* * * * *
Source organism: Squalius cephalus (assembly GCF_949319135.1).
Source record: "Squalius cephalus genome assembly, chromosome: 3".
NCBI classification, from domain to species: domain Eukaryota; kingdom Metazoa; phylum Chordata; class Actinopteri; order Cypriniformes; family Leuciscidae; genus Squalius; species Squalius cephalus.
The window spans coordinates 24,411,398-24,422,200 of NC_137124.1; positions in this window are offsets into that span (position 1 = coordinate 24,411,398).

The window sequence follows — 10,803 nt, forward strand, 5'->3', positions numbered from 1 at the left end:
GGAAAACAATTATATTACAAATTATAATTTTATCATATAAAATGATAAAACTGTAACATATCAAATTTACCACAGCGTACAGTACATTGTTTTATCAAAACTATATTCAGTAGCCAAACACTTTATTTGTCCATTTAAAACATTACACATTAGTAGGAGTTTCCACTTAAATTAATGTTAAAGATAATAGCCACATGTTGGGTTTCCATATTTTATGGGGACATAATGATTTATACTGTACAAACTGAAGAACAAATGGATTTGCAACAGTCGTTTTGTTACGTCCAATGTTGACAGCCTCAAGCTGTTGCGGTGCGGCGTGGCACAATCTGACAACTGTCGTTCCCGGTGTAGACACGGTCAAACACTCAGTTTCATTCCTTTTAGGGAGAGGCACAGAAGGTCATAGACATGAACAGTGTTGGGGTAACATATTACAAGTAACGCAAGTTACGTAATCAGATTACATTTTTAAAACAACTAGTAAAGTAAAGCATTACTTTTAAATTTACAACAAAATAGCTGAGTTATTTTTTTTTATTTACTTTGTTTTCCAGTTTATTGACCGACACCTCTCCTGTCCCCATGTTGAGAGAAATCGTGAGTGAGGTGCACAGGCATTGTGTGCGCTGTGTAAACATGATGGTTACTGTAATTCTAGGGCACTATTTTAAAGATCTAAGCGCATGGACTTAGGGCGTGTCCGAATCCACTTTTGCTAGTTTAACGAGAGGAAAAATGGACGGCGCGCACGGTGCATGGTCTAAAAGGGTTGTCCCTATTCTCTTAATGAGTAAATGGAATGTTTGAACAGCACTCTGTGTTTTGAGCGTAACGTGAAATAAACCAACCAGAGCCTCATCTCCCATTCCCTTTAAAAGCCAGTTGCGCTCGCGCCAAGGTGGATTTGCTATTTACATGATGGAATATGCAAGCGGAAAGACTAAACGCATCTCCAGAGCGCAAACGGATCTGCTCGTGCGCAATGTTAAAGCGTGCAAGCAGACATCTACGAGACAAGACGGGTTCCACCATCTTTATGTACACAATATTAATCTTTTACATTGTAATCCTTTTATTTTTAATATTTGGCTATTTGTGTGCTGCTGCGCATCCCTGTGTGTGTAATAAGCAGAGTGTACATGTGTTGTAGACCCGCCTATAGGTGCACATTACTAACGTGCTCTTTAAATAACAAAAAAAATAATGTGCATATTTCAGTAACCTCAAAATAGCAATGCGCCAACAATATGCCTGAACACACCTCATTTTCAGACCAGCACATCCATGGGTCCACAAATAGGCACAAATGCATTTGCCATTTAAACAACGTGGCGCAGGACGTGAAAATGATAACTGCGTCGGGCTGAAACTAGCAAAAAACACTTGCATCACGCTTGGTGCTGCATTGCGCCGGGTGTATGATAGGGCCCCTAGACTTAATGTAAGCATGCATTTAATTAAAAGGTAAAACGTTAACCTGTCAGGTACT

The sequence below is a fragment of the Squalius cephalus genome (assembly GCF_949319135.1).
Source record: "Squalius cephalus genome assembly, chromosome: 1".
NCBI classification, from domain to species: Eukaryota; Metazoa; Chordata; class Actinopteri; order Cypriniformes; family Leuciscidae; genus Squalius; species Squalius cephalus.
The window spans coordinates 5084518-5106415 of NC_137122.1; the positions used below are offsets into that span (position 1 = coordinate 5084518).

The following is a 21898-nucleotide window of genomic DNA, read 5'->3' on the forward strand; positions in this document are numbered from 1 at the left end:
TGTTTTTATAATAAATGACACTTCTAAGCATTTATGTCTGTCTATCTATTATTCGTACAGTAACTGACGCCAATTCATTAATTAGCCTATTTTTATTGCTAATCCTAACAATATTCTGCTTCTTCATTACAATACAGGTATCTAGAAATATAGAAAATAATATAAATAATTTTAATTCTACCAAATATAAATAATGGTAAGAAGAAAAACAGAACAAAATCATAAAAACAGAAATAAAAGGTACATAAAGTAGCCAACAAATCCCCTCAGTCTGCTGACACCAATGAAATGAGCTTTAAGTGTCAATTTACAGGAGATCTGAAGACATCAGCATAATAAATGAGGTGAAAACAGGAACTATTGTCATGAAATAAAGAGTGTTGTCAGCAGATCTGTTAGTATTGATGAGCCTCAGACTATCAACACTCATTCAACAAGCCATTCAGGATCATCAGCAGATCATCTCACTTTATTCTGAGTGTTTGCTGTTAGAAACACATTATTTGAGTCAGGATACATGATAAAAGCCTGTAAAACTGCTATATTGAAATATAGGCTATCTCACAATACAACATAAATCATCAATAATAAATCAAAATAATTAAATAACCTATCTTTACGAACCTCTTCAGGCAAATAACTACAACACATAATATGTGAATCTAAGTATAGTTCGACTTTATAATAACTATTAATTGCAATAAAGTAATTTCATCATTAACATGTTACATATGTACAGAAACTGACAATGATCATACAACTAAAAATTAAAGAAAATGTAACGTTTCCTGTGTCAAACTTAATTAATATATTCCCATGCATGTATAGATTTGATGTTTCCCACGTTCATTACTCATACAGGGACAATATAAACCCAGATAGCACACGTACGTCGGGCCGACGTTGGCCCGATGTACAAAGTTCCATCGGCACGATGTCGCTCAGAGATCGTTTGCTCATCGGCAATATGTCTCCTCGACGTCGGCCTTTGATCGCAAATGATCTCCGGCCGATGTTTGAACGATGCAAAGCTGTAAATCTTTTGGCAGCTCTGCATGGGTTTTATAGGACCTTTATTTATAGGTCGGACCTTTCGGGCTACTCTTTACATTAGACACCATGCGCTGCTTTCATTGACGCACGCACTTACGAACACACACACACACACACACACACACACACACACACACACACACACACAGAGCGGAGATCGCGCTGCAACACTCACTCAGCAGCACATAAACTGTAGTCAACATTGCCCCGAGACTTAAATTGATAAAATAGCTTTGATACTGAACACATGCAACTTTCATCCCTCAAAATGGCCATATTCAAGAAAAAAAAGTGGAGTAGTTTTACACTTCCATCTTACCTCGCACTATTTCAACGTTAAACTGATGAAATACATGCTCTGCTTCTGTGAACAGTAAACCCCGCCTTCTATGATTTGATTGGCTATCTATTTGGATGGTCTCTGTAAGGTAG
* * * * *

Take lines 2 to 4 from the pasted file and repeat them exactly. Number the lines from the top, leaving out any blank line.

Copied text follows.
Source record: "Squalius cephalus genome assembly, chromosome: 3".
NCBI classification, from domain to species: domain Eukaryota; kingdom Metazoa; phylum Chordata; class Actinopteri; order Cypriniformes; family Leuciscidae; genus Squalius; species Squalius cephalus.
The window spans coordinates 24,411,398-24,422,200 of NC_137124.1; positions in this window are offsets into that span (position 1 = coordinate 24,411,398).